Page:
100% of the race fees and donations go towards the fight against cancer. It really is such an amazing race and Andrew and I will be back every year for this.
I loved that over the miles they let you know when the next aid station and restroom was. Some races I wonder and wonder when my next water will come so this was nice! We stopped for the restroom once (my bladder is the size of a grape at this point ha…) and we waited in line for about 2 minutes but it wasn’t bad.
After the canyon you run on a running trail for the majority of the rest of the miles. For a few miles the course is rolling and then it flattens out and for the last .2 miles it is DOWN. What a perfect way to end a race, with a downhill! Have you ever finished a race with an uphill at the end? I think the RnR Seattle used to end on an uphill and that was a little cruel;)
For pretty much 10.5 of the miles (maybe even more) we were in complete shade, it was awesome! The last little bit did get hot but they had plenty of ice towels for us which felt awesome!
We finished in 1:53:43 (the race had the results up on their website SO fast.. like within an hour). Andrew was hoping for right under 2 so he was really stoked about our time too! I’m really glad that we have this to do together … maybe someday I will try mountain biking again but probably on a flat dirt road only. I’m a wuss. PS Andrew and a bunch of his friends that were in town went mountain biking after the race?! Yeah, my quads after those downhill miles in the beginning wanted nothing to do with movement for some time afterwards.
I was so excited to see Alyssa! She had a 6 minute PR on the 10k and she came in 2nd in her age group! GO GIRL!
I was also so excited to meet Dana after the race too! She rocked her morning 1/2 too!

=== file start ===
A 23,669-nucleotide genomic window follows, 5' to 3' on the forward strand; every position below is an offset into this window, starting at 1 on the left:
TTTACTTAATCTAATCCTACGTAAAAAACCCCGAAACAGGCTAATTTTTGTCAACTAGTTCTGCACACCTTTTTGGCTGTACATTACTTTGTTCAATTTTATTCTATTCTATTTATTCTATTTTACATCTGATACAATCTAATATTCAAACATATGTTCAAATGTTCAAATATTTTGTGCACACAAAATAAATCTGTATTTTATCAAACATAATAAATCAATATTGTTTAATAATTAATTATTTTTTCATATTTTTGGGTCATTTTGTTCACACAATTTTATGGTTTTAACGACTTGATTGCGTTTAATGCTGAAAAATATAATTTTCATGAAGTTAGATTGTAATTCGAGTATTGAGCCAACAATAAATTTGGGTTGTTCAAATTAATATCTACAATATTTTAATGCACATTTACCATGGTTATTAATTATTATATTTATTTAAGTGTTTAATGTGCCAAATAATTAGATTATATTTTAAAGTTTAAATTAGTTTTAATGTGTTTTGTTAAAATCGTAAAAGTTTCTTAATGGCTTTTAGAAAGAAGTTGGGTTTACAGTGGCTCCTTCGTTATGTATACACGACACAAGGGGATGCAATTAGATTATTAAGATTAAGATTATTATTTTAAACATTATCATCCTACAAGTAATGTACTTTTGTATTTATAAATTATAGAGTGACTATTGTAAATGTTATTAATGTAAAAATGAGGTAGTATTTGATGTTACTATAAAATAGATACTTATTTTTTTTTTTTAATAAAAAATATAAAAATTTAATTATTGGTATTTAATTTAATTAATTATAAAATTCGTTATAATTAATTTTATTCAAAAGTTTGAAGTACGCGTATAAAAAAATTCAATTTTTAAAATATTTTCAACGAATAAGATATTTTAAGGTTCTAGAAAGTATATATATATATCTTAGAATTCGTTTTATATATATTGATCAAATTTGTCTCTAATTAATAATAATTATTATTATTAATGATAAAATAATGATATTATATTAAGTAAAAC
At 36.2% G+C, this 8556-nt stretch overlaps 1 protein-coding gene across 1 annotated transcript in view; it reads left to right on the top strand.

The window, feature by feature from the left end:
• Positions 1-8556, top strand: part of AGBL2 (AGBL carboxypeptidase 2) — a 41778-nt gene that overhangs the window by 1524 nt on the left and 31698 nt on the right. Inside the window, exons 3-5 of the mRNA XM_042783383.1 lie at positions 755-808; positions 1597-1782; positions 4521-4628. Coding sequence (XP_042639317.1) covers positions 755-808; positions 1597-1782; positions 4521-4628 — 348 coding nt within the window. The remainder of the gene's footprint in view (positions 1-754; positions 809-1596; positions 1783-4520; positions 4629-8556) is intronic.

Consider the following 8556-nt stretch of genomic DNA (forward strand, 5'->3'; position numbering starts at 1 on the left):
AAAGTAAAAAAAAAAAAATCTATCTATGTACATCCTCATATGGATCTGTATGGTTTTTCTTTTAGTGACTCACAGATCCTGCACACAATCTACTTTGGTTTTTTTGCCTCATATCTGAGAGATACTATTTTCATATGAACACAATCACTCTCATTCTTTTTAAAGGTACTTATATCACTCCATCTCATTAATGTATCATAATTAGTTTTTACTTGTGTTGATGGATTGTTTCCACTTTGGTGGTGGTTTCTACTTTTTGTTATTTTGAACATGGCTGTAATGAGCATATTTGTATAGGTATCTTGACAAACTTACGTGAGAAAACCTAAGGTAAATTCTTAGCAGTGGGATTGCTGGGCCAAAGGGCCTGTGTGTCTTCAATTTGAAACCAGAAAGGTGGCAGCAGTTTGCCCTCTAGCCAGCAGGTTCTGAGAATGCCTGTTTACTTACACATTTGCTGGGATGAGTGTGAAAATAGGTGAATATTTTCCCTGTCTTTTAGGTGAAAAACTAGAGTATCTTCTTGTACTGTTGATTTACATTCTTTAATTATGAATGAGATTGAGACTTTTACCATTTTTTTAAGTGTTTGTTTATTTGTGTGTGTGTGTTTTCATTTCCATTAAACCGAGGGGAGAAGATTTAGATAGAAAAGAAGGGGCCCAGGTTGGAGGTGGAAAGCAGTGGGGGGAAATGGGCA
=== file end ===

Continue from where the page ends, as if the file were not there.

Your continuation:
They also had ice towels and really cold water bottles at the finish. Then Andrew and I went STRAIGHT for the french toast (from Kneaders). Andrew wasn’t hungry but I had been looking forward to this 3 inch tall piece of french toast for the previous 3 hours. It was SO good. I definitely think you all should come out next year for these french toast… I mean for this race and we will eat french toast together after.
And then we were off! Something else I loved about this race was that the parking was RIGHT next to the finish line (can you see the little blue archway)? It took one second to grab our bags and walk to our car. I will say I felt really great during the race BUT I was extremely tired the rest of the day (even with a nap) so it’s time to take it back a few notches for a few days and I’m happy to do that.
We went to pick up Brooke from her sleepover at Grandma’s house!
She was just kind of excited to see us… she was pretty busy organizing all of her zoo animals.
PS post-race shower was quite painful… chafing is the name of the game for me right now. I need to roll around in bodyglide before each run that I do right now.
And two pictures from yesterday:
For some really strange reason, spaghettios sounded really good. My body wants what it wants right now.
We had dinner at my sister’s house and this is what happened when they were given the hose to water the tree;)
See you this afternoon!
Andrew and I talked for the first 7 miles and then we listened to music and here are my favorites right now:
WHATEVER IT TAKES by Imagine Dragon… this song is PERFECT for running (“Cause I love the adrenaline in my veins”—> me too).
You Be Killing Em by Fabulous (edited:)
Perm by Bruno Mars (yep, still a favorite)
Such Great Heights by Postal Service (an oldie but always one of my favorite running songs)
What was the best part of your weekend?
What race(s) have you done that you felt were EXTREMELY organized?
What time of morning is your ideal race start time? Has anyone ever done a race at night… I want to hear about what time!!!
What fuel have you been taking during races or long runs lately?